" Ideas are often as stubborn as shy animals. They retreat when you reach for them, won't come when you call and refuse to be lured at all. But at some point, without your having done anything, they are abruptly there, calm and quiet, yet suddenly clear and strong"
This from the introduction to an exhibtion of the work of the American artist Kiki Smith, at the Barbara Gross Galerie in Munich.
I understand only too well the elusive nature of ideas, and the futility of blundering pursuit. At present I am waiting, standing silently amongst the grasses at the edge of the forest, hoping that a shy wild beast might come to me, that an idea may appear in my mind, and that I have the resources to articulate it in terms of a drawing. I have not been thus visited for a period of three years, and am pining for the shape of an idea to assert itself, to emerge from hiding as it were, just as, years ago, whilst living at the lodge and walking in the woods, a female dear appeared before me on the track, slipping gracefully from cover to pause in quiet appraisal, before disappearing once more.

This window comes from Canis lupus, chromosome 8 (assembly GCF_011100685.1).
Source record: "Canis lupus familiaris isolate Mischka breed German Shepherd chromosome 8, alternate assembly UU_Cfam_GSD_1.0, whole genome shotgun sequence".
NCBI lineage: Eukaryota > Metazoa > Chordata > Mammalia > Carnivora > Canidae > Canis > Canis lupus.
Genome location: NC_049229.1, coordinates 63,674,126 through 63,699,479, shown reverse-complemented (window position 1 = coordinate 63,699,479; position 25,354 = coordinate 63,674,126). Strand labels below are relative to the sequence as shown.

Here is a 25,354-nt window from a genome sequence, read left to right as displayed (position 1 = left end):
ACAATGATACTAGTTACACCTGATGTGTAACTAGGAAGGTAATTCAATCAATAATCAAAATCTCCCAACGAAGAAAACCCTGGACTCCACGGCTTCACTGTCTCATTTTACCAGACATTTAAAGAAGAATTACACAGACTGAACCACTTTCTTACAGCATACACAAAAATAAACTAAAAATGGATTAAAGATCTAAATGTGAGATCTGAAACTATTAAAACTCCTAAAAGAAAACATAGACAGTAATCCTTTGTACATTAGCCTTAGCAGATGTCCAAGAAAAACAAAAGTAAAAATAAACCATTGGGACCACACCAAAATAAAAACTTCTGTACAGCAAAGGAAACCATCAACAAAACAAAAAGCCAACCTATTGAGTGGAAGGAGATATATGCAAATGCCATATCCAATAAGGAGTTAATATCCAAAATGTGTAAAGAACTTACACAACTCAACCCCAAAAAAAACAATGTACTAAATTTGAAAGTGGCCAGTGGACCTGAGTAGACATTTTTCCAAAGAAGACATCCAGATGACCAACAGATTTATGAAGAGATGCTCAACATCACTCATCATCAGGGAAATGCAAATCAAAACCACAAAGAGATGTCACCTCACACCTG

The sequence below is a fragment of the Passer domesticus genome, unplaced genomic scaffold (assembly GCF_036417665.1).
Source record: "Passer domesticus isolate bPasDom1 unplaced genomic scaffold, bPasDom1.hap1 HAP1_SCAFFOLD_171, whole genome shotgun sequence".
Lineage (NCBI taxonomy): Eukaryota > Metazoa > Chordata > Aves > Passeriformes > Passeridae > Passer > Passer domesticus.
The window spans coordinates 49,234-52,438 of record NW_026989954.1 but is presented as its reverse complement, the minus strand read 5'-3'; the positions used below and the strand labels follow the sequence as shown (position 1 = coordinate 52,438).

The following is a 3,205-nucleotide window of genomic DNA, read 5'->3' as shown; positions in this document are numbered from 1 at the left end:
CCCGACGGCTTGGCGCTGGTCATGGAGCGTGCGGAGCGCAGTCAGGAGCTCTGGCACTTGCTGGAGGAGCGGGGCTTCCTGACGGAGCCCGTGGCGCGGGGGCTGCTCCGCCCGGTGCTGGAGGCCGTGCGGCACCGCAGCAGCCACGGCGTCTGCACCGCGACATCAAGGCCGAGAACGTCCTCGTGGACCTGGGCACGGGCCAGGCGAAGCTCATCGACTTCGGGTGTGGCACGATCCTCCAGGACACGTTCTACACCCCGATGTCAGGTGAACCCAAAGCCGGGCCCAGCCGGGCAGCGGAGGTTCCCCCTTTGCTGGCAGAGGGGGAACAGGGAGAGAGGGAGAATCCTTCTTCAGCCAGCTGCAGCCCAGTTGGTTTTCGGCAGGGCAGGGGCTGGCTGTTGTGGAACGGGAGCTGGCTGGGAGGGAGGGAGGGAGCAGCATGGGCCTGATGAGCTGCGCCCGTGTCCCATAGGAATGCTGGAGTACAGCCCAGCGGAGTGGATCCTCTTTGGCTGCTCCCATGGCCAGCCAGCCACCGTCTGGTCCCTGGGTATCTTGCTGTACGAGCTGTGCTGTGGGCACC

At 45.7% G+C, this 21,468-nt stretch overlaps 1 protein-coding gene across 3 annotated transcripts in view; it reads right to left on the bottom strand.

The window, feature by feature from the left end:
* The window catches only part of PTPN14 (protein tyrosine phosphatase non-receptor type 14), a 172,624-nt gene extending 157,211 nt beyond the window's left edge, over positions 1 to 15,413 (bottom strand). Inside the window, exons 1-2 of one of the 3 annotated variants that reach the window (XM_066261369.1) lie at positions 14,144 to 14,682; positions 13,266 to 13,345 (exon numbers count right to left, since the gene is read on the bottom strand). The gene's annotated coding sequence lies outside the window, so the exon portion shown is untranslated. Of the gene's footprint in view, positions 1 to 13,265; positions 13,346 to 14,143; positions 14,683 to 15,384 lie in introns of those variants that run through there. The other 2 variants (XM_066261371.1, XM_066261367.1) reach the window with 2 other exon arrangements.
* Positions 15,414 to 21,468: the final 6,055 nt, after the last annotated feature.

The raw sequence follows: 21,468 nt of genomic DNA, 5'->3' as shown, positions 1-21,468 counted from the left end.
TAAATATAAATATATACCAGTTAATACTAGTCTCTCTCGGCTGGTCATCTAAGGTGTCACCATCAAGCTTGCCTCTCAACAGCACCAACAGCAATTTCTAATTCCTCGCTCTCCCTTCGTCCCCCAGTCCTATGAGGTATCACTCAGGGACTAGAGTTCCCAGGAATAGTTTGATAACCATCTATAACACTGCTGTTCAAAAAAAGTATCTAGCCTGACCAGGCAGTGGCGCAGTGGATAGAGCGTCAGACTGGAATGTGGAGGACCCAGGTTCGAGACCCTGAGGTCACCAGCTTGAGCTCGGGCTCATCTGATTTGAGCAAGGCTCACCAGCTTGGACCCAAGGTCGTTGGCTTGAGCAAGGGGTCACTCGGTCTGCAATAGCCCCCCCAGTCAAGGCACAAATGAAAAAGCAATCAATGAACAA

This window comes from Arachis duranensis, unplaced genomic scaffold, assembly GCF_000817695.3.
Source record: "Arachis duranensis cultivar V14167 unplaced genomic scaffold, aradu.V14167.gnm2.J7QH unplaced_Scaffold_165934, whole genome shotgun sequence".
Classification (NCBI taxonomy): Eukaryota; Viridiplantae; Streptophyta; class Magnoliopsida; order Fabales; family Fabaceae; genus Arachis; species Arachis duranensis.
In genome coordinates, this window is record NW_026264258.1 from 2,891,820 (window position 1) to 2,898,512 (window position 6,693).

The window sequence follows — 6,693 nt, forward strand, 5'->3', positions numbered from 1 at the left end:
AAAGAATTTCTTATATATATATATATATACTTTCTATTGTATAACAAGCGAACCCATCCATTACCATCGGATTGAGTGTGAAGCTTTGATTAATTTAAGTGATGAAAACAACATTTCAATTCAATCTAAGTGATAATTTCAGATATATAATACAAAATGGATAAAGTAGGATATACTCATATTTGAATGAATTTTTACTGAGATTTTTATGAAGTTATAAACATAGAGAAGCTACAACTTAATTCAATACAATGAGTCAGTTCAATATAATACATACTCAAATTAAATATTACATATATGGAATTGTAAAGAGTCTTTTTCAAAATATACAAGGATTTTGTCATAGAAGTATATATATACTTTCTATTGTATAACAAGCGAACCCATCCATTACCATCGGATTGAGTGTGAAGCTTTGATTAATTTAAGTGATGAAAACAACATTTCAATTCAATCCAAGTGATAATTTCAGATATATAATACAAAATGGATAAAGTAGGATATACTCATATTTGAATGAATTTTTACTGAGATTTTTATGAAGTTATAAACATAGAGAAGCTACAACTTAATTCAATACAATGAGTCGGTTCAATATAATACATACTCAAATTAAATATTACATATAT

It is intriguing to note that the image of the hind appears regularly in Smith's work, drawn with a sensitive awareness of the creature's consummate wildness, it's nervous liquidity, as though it may slip from view at any moment.
The gallery introduction goes on to state that Kiki Smith uses the visual metaphor of the light bulb to suggest the incandescent frailty of inspiration, the force which illuminates but which can dissipate without warning, the light bulb lying in fragments at one's feet. Her drawings are beautiful, possessed of a delicate naivete and fragility of line, an economy of gesture, expressing the force of an idea, yet also it's vulnerability. They pose the notion that inspiration is achieved not in isolation, but instead is the fruit of collaboration with others, requiring the openess and readiness of mind to engage in dialogue.